Over fiscal years 2022-25, 25 major AAI airports will be examined for monetisation. The primary purpose is to maximise the value of these 25 airports. The clustering of small airports with major airports to lease them out as a package has been considered as a way to optimise non-profitable airports with the assistance of private sector investment and participation. This will be a win-win for all parties as it will reduce the debt of the exchequer while handing over brownfield airports to private players on long-term concessions.
In what appears to be the final opportunity for private investors to enter the Indian airport sector, AAI has approved the privatisation process for 13 airports. AAI plans to bundle Jharsuguda airport with Bhubaneswar airport, Kushinagar and Gaya airports with Varanasi airport, Kangra airport with Amritsar airport, Jalgaon airport with Raipur airport, Jabalpur airport with Indore airport, and Salem airport with Trichy airport.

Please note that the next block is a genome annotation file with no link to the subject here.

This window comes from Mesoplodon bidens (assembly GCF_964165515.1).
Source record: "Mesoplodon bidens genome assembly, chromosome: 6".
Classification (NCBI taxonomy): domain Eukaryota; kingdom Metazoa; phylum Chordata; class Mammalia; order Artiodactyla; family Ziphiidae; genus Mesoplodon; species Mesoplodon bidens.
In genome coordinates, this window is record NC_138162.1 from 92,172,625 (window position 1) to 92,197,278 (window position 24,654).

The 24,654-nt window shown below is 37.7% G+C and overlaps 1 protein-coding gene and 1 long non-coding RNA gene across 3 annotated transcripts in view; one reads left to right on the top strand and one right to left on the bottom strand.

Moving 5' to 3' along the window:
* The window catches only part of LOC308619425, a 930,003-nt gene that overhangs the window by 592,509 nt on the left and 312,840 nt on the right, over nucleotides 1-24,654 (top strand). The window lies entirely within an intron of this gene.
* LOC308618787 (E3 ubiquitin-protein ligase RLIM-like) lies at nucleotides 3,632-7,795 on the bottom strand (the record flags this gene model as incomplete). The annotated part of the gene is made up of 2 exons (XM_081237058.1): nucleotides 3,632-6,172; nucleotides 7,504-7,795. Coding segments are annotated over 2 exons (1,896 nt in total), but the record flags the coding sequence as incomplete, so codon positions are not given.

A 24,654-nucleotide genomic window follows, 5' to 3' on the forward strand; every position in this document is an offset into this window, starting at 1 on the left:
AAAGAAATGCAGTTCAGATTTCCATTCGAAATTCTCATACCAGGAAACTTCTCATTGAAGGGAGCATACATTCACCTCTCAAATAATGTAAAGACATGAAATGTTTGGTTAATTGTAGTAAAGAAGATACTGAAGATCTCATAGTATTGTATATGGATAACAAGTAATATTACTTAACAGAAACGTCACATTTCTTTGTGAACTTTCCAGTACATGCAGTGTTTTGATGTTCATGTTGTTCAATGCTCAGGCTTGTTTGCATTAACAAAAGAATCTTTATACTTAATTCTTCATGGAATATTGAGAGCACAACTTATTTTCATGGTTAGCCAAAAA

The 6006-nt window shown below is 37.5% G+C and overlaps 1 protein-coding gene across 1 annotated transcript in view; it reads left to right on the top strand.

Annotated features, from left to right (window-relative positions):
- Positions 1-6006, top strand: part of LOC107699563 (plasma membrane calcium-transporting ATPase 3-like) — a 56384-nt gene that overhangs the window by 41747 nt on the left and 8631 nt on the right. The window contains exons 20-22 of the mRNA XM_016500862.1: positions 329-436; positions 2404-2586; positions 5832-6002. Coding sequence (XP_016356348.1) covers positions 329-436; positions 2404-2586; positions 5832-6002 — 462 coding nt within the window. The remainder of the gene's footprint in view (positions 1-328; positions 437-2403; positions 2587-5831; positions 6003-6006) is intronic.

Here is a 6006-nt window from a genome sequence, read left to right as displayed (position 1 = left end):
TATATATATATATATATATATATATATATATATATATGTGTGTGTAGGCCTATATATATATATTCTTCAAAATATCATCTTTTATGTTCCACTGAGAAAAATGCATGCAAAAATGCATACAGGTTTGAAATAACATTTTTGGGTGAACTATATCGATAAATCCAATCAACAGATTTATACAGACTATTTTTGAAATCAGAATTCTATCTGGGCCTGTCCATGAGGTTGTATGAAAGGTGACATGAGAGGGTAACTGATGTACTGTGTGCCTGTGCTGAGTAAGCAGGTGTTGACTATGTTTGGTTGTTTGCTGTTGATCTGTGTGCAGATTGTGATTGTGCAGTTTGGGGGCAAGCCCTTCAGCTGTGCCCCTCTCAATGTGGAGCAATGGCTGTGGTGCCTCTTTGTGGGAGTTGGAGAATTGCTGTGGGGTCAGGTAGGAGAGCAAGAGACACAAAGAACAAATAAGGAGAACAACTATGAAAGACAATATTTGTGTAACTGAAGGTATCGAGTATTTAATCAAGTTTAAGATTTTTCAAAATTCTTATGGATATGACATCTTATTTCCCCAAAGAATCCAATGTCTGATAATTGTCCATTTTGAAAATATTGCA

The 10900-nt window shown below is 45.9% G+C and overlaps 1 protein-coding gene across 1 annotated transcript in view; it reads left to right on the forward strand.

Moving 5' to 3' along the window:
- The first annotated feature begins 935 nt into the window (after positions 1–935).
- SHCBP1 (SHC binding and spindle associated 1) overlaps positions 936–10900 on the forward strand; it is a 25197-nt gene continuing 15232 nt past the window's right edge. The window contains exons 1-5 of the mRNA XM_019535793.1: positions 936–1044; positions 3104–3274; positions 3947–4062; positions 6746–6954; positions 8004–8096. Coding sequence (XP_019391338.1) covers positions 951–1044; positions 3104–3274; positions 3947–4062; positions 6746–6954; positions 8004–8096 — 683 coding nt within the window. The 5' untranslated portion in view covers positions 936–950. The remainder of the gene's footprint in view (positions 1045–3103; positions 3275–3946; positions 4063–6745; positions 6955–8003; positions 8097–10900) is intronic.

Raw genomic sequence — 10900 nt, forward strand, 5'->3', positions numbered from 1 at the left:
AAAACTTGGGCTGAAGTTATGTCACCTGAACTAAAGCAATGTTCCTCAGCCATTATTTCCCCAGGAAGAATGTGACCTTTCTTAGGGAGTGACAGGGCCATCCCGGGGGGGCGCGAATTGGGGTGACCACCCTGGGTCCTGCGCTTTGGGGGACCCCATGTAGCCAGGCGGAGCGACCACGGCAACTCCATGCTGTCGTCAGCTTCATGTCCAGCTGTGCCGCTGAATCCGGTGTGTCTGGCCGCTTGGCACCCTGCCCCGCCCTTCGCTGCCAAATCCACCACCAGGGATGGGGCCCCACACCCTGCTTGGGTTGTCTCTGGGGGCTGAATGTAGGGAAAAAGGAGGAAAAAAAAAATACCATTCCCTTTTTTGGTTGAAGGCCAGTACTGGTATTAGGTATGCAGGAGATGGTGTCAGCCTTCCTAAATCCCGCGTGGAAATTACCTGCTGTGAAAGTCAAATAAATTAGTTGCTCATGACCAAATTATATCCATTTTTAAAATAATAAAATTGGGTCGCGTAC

The AAI’s remaining stake in four airport joint ventures has also been examined for sale as part of the monetisation pipeline. These include airports operated by the private sector in Mumbai (26 per cent stake), Delhi (26 per cent), Hyderabad (13 per cent) and Bengaluru (13 per cent). The process of divestment of stakes in Bengaluru and Hyderabad airports has been initiated.
The policy and regulatory factors impacting the monetisation plans are time taken for the bidding process, risk of regulatory uncertainty, probability and risk of legal disputes, transaction cost, degree of capital control, ease of doing business and provisions for the participation of airline and cargo operators. In terms of financing and funding, the factors taken into consideration include ease of investment, return on investment, cost of financing, access to competitive and innovative financing and taxation. A few contract-related considerations include the level of autonomy over decision-making, incentives for sustainable measures, a well-defined quality and service monitoring mechanism, traffic risks, incentives for value adding innovation and selection of operators.